Sunday, 4 February 2018

Fake News and Conspiracy Theory: Listening and Speaking Activities

Students discuss the difference between real news and fake news, and practise their speaking, and listening skills.

I wanted to address an issue that is growing on the web and among young (and not so young) people: discerning the difference between real news and fake news.

This lesson includes listening activities on conspiracy theories and fake news.

1. Conspiracy theory:

I explained and brainstormed the term "conspiracy theory". Surprisingly - and worryingly if I dare say - some students did not know what a conspiracy theory was. So it really felt like I was teaching them not just how to speak or listen to English, but also how to understand what they read or hear, and be cautious about the content of online articles and videos.

Students then listened to a 2-minute video and took notes. I only showed them the video at the end, as the video is subtitled in English and I really wanted to get them to focus on what they heard. 

I gave them the words lunar module and crater beforehand. Crater is not a difficult word as it is transparent, but students are not usually familiar with the American pronunciation of the letter 't'. For instance, they tend to find it hard to spot words like twenty, international or integration in a listening when they are spoken with an American accent.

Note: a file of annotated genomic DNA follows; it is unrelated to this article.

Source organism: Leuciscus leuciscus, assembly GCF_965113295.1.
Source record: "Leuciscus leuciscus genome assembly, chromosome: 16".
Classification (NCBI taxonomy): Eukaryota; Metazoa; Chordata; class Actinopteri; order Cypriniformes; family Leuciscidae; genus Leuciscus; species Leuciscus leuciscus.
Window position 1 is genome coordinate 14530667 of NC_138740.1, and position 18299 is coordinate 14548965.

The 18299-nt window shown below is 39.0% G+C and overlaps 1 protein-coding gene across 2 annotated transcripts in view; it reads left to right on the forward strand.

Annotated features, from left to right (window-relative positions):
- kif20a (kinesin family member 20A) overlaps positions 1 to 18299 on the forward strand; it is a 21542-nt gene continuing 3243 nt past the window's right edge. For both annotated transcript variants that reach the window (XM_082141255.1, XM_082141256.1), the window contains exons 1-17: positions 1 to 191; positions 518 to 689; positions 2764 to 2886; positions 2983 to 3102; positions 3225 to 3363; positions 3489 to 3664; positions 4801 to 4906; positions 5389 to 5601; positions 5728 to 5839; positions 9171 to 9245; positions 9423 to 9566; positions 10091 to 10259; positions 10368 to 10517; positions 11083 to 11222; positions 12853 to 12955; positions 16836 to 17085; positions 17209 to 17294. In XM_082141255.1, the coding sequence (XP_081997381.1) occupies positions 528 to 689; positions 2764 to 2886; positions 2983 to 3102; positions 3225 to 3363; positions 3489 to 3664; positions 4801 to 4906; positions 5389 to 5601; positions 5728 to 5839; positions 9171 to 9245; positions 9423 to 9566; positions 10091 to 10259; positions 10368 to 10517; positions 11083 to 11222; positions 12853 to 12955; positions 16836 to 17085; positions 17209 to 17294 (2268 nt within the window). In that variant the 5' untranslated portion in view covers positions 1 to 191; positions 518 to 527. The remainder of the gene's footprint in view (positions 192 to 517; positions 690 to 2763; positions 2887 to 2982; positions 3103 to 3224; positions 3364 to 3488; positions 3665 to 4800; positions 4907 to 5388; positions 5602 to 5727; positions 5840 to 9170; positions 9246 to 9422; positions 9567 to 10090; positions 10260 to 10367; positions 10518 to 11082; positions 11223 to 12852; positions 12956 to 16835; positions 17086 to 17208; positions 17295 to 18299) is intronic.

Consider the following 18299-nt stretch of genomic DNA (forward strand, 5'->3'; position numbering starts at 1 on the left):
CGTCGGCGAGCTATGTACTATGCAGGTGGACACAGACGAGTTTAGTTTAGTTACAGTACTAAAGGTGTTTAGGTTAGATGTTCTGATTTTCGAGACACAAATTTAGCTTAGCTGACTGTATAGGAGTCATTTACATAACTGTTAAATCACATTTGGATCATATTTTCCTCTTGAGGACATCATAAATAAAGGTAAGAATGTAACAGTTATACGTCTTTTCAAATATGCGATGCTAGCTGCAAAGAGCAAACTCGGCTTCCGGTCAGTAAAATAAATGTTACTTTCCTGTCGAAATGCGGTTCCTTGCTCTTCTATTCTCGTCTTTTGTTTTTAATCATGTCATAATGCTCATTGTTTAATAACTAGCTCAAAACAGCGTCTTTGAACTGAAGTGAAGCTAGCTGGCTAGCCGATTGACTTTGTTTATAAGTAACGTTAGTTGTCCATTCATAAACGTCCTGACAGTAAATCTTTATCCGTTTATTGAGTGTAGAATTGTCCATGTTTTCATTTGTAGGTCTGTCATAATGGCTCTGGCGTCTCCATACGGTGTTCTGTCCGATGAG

Moon landing explained

2. Fake news:

We also did a listening activity on the first 2 minutes and a half of an NPR podcast called 'Stanford Study Finds Most Students Vulnerable to Fake News'. I got the students to anticipate the content of the listening from the title as well as the following words: real news, a test, a study, a photo, to influence, to educate, information.

You will find more activities on the worksheet i.e. a gap-fill exercise and questions on the transcript.

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